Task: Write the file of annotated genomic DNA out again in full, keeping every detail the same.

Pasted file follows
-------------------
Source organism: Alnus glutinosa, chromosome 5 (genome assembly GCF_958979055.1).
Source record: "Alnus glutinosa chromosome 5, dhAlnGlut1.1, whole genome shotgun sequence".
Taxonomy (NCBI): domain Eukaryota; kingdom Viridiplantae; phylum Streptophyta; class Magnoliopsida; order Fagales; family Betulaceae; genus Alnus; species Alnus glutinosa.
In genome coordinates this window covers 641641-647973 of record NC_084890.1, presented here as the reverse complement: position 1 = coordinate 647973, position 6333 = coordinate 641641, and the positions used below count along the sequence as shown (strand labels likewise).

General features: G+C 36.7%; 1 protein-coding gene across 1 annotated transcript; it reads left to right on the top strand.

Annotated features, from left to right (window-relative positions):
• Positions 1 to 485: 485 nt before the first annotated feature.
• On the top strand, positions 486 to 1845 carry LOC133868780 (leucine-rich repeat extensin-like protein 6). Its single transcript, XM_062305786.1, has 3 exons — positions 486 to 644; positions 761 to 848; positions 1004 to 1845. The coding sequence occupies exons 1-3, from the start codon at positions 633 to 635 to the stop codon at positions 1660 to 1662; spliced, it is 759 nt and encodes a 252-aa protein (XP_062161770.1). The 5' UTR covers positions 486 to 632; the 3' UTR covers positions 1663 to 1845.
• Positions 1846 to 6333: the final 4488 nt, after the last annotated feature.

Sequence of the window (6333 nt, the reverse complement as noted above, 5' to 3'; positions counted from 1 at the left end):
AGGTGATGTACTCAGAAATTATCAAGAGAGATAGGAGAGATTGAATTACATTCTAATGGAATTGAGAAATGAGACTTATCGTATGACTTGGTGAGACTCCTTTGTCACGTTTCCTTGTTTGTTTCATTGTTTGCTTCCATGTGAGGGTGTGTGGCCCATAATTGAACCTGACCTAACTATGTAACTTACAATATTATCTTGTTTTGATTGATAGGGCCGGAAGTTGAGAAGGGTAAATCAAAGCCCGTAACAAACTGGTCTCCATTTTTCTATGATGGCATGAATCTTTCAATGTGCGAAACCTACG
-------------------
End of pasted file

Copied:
Source organism: Alnus glutinosa, chromosome 5 (genome assembly GCF_958979055.1).
Source record: "Alnus glutinosa chromosome 5, dhAlnGlut1.1, whole genome shotgun sequence".
Taxonomy (NCBI): domain Eukaryota; kingdom Viridiplantae; phylum Streptophyta; class Magnoliopsida; order Fagales; family Betulaceae; genus Alnus; species Alnus glutinosa.
In genome coordinates this window covers 641641-647973 of record NC_084890.1, presented here as the reverse complement: position 1 = coordinate 647973, position 6333 = coordinate 641641, and the positions used below count along the sequence as shown (strand labels likewise).

General features: G+C 36.7%; 1 protein-coding gene across 1 annotated transcript; it reads left to right on the top strand.

Annotated features, from left to right (window-relative positions):
• Positions 1 to 485: 485 nt before the first annotated feature.
• On the top strand, positions 486 to 1845 carry LOC133868780 (leucine-rich repeat extensin-like protein 6). Its single transcript, XM_062305786.1, has 3 exons — positions 486 to 644; positions 761 to 848; positions 1004 to 1845. The coding sequence occupies exons 1-3, from the start codon at positions 633 to 635 to the stop codon at positions 1660 to 1662; spliced, it is 759 nt and encodes a 252-aa protein (XP_062161770.1). The 5' UTR covers positions 486 to 632; the 3' UTR covers positions 1663 to 1845.
• Positions 1846 to 6333: the final 4488 nt, after the last annotated feature.

Sequence of the window (6333 nt, the reverse complement as noted above, 5' to 3'; positions counted from 1 at the left end):
AGGTGATGTACTCAGAAATTATCAAGAGAGATAGGAGAGATTGAATTACATTCTAATGGAATTGAGAAATGAGACTTATCGTATGACTTGGTGAGACTCCTTTGTCACGTTTCCTTGTTTGTTTCATTGTTTGCTTCCATGTGAGGGTGTGTGGCCCATAATTGAACCTGACCTAACTATGTAACTTACAATATTATCTTGTTTTGATTGATAGGGCCGGAAGTTGAGAAGGGTAAATCAAAGCCCGTAACAAACTGGTCTCCATTTTTCTATGATGGCATGAATCTTTCAATGTGCGAAACCTACG